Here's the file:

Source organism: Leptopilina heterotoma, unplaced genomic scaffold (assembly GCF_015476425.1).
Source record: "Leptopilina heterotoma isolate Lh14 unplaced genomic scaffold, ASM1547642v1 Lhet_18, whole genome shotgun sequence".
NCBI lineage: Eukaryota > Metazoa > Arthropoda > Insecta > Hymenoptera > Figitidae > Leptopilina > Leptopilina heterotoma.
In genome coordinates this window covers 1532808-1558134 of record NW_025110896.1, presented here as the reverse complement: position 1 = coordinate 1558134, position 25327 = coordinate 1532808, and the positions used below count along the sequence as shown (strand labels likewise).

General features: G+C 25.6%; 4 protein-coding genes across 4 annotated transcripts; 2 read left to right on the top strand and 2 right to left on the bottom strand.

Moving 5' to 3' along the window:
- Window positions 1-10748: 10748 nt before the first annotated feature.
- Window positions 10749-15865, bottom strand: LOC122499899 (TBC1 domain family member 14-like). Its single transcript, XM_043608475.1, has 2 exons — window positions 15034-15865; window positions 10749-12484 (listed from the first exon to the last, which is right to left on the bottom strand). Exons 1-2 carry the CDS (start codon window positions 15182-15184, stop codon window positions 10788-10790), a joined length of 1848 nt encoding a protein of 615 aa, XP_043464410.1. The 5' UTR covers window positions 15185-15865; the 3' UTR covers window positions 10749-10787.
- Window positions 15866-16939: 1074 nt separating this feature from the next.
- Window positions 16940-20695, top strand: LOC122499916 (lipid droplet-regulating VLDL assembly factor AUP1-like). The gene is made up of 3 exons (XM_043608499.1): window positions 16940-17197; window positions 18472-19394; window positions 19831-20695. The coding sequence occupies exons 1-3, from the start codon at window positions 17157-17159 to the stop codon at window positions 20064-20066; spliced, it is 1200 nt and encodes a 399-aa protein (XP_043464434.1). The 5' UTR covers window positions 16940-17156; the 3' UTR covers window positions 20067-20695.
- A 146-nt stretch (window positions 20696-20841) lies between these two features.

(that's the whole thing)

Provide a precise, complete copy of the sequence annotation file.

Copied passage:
Source organism: Leptopilina heterotoma, unplaced genomic scaffold (assembly GCF_015476425.1).
Source record: "Leptopilina heterotoma isolate Lh14 unplaced genomic scaffold, ASM1547642v1 Lhet_18, whole genome shotgun sequence".
NCBI lineage: Eukaryota > Metazoa > Arthropoda > Insecta > Hymenoptera > Figitidae > Leptopilina > Leptopilina heterotoma.
In genome coordinates this window covers 1532808-1558134 of record NW_025110896.1, presented here as the reverse complement: position 1 = coordinate 1558134, position 25327 = coordinate 1532808, and the positions used below count along the sequence as shown (strand labels likewise).

General features: G+C 25.6%; 4 protein-coding genes across 4 annotated transcripts; 2 read left to right on the top strand and 2 right to left on the bottom strand.

Moving 5' to 3' along the window:
- Window positions 1-10748: 10748 nt before the first annotated feature.
- Window positions 10749-15865, bottom strand: LOC122499899 (TBC1 domain family member 14-like). Its single transcript, XM_043608475.1, has 2 exons — window positions 15034-15865; window positions 10749-12484 (listed from the first exon to the last, which is right to left on the bottom strand). Exons 1-2 carry the CDS (start codon window positions 15182-15184, stop codon window positions 10788-10790), a joined length of 1848 nt encoding a protein of 615 aa, XP_043464410.1. The 5' UTR covers window positions 15185-15865; the 3' UTR covers window positions 10749-10787.
- Window positions 15866-16939: 1074 nt separating this feature from the next.
- Window positions 16940-20695, top strand: LOC122499916 (lipid droplet-regulating VLDL assembly factor AUP1-like). The gene is made up of 3 exons (XM_043608499.1): window positions 16940-17197; window positions 18472-19394; window positions 19831-20695. The coding sequence occupies exons 1-3, from the start codon at window positions 17157-17159 to the stop codon at window positions 20064-20066; spliced, it is 1200 nt and encodes a 399-aa protein (XP_043464434.1). The 5' UTR covers window positions 16940-17156; the 3' UTR covers window positions 20067-20695.
- A 146-nt stretch (window positions 20696-20841) lies between these two features.